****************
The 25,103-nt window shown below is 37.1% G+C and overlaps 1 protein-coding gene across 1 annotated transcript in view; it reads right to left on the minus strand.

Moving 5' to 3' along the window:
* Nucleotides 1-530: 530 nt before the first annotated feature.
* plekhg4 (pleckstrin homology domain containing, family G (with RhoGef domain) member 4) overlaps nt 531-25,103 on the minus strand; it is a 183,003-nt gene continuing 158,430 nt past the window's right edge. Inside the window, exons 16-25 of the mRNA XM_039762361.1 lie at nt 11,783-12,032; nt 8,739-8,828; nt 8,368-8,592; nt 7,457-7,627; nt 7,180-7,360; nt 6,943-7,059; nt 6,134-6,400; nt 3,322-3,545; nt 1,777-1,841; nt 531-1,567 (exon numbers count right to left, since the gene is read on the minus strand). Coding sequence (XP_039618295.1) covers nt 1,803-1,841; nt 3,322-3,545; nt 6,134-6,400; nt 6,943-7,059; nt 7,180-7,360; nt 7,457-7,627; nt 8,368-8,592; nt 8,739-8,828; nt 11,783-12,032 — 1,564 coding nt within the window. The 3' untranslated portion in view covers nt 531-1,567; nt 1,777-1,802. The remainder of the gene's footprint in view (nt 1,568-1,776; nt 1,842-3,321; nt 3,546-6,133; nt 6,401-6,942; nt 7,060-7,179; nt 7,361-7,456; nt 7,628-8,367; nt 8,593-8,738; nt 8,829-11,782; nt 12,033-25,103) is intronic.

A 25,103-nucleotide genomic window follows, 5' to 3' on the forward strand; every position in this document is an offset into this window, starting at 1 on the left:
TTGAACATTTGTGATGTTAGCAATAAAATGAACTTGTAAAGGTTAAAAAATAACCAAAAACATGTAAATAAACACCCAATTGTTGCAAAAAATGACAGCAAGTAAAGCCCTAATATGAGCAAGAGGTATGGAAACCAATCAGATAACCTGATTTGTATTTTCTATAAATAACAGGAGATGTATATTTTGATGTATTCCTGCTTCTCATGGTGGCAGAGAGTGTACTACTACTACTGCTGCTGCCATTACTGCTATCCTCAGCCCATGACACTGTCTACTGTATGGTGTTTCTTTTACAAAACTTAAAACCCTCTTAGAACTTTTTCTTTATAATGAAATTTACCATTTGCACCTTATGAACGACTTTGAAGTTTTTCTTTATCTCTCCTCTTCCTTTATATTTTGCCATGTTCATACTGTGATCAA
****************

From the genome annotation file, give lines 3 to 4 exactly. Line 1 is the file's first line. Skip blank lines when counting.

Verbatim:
* Nucleotides 1-530: 530 nt before the first annotated feature.
* plekhg4 (pleckstrin homology domain containing, family G (with RhoGef domain) member 4) overlaps nt 531-25,103 on the minus strand; it is a 183,003-nt gene continuing 158,430 nt past the window's right edge. Inside the window, exons 16-25 of the mRNA XM_039762361.1 lie at nt 11,783-12,032; nt 8,739-8,828; nt 8,368-8,592; nt 7,457-7,627; nt 7,180-7,360; nt 6,943-7,059; nt 6,134-6,400; nt 3,322-3,545; nt 1,777-1,841; nt 531-1,567 (exon numbers count right to left, since the gene is read on the minus strand). Coding sequence (XP_039618295.1) covers nt 1,803-1,841; nt 3,322-3,545; nt 6,134-6,400; nt 6,943-7,059; nt 7,180-7,360; nt 7,457-7,627; nt 8,368-8,592; nt 8,739-8,828; nt 11,783-12,032 — 1,564 coding nt within the window. The 3' untranslated portion in view covers nt 531-1,567; nt 1,777-1,802. The remainder of the gene's footprint in view (nt 1,568-1,776; nt 1,842-3,321; nt 3,546-6,133; nt 6,401-6,942; nt 7,060-7,179; nt 7,361-7,456; nt 7,628-8,367; nt 8,593-8,738; nt 8,829-11,782; nt 12,033-25,103) is intronic.